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Fundamental things, emergent things

  1. Apr 25, 2007 #1
    Some things are clearly fundamental, and some emergent. As examples of fundamental concepts I could mention energy, momentum and location. An object has a location in space, because its' particles each have own locations. On the other hand some things are emergent, for example behaviour of a system, or its shape. A system can have some behaviour even if its' small particles don't have it.

    A big question is then, that is conciousness fundamental or emergent?

    I thought for some time that fundamental would be an obvious answer, but noted that some fellows instead considered emergent as an obvious one. I'm not really sure what are the typical beliefs conserning this.
  2. jcsd
  3. Apr 25, 2007 #2
    emergent complex is the right answer
  4. Apr 25, 2007 #3
    Do you mean consciousness wrt to "being self-aware" or "cognitive".

    if self-aware then fundamental
    if cognitive then emergent
  5. Apr 25, 2007 #4
    I think it is obvious, that the process of thinking, being so complicated, is emergent. But I'm not so sure about the consciousness. They are not really the same thing. I'm not going to try to define these concepts in full rigor, because nobody else has succeeded in that either :smile: (Although the forum guidelines do tell to do so...)

    But yeah,
    something like this is what I had in mind.
  6. Apr 25, 2007 #5
    You also should address emergent from what? Matter? Conception? Self-awareness? Humanness?
  7. Apr 26, 2007 #6
    Do all things that are metaphysically given have a consciousness ? Would seem the answer is no. If so, then consciousness as a thing cannot be fundamental--a newborn is not "self-aware" yet it has a consciousness. So I conclude that the answer to the OP is that consciousness is under all cases emergent--that is, it emerges from Existence itself as the faculty with the ability to perceive that which Exists (= Reality).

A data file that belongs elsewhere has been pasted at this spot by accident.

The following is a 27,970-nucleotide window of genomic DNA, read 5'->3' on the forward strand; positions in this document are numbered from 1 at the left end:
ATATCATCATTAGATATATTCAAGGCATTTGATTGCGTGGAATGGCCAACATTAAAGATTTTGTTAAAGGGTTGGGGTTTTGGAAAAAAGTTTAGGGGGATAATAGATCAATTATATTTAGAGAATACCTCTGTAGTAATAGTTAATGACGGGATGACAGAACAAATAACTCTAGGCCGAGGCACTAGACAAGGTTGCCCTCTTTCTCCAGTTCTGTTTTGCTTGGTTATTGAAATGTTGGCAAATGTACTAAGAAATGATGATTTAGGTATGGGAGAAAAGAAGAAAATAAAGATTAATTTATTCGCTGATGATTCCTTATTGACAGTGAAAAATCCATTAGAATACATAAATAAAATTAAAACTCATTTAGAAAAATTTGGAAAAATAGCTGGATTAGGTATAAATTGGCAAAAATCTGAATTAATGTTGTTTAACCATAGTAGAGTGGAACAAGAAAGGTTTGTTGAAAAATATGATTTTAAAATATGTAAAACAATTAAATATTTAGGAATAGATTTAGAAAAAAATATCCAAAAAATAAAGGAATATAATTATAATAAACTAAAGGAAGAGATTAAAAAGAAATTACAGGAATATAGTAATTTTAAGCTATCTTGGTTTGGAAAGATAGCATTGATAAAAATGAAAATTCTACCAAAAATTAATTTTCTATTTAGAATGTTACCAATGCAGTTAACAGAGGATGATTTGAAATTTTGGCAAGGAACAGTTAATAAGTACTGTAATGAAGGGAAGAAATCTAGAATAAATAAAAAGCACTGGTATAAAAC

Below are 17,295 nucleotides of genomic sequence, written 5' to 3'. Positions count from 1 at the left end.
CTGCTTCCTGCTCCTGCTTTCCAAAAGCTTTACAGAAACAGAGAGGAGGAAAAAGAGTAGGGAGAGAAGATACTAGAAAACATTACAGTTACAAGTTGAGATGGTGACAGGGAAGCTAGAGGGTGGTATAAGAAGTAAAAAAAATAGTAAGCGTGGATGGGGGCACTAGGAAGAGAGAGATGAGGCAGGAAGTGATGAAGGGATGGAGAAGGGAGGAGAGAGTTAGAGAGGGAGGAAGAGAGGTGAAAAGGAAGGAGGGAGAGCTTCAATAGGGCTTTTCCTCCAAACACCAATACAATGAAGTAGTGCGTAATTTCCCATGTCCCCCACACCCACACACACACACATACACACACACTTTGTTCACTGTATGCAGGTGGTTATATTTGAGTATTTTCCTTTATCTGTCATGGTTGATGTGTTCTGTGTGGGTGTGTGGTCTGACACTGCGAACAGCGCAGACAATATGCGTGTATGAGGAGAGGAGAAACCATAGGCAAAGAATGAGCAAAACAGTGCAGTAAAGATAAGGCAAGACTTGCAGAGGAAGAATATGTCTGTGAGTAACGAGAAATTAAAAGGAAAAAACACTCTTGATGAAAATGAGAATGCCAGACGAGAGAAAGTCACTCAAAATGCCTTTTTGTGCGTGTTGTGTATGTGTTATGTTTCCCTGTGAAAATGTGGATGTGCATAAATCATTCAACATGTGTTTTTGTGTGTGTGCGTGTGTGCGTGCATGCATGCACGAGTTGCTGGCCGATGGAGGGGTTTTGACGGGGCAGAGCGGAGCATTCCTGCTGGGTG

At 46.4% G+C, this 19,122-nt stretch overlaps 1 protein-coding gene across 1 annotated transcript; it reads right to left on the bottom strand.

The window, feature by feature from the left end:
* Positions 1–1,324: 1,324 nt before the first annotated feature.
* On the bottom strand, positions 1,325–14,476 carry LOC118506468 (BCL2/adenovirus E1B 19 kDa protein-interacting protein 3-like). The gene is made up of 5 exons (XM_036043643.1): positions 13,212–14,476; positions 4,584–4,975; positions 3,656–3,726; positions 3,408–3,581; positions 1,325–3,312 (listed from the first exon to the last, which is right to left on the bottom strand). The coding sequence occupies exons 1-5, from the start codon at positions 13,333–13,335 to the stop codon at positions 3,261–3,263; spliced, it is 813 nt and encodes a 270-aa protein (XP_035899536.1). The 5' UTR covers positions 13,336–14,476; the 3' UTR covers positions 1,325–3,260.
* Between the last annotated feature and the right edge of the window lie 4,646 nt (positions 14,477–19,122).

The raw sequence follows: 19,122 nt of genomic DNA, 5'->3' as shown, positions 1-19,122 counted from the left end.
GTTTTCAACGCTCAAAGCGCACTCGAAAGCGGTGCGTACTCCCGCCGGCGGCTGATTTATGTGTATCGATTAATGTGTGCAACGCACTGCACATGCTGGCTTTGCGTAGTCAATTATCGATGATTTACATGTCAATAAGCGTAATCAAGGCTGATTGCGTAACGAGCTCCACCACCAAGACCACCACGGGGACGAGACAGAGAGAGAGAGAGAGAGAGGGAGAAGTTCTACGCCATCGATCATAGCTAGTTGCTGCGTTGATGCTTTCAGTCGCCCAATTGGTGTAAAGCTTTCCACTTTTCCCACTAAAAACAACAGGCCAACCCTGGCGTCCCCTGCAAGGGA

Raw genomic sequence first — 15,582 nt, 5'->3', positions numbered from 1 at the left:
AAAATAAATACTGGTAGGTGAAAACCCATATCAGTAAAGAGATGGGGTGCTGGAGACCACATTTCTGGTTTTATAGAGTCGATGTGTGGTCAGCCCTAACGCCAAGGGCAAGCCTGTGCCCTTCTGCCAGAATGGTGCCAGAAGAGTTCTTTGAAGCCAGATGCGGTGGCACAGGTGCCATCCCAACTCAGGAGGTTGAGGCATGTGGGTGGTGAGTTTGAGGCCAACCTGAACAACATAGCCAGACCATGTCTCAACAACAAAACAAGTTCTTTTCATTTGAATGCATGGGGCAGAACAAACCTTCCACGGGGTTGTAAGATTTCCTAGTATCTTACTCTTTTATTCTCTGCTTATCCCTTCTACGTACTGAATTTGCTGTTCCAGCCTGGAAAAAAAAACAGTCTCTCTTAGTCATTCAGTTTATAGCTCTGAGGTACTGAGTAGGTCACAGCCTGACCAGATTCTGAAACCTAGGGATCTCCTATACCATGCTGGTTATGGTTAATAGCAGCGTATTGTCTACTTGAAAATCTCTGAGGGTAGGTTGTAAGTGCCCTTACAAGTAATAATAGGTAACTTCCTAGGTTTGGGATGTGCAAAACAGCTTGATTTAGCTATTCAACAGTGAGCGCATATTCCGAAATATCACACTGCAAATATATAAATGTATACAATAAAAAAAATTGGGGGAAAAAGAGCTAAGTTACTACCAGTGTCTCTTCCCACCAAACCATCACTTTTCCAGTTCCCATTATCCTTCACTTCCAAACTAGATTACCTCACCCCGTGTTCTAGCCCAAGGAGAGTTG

8. Apr 27, 2007 #7
    Actually, energy was not always seen as fundamental. The concept of energy started off as a very abstract notion defined as "the ability to do work". Until the advent of modern physics, no one could conceive of energy existing in the absence of objects (matter) in which the energy would be "stored".

    The same goes for momentum. Location, too, is a relative term and implies the existence of objects. In fact, except for people who claim to understand modern physics, everyone's intuitive notion tells them that matter is more fundamental than anything else. And I seriously doubt anyone, physicist or otherwise, intuitively understands how energy, a completely abstract notion, can be more fundamental than solid "stuff".

    But I'm not saying this thing or that thing is fundamental or emergent, only making the point that the difference between fundamental and emergent is completely subjective.

    From the above, I would say that the answer depends on how you choose to view the world. If you believe everything is a creation of your own mind, or some universal mind, then consciousness must necessarily be more fundamental.

    I'd say most people believe consciousness is fundamental and everything else is emergent. But most people know little about philosophical jargon, and usually express that understanding in terms of a sentient God who created the world with the power of His mind, or something alone those lines.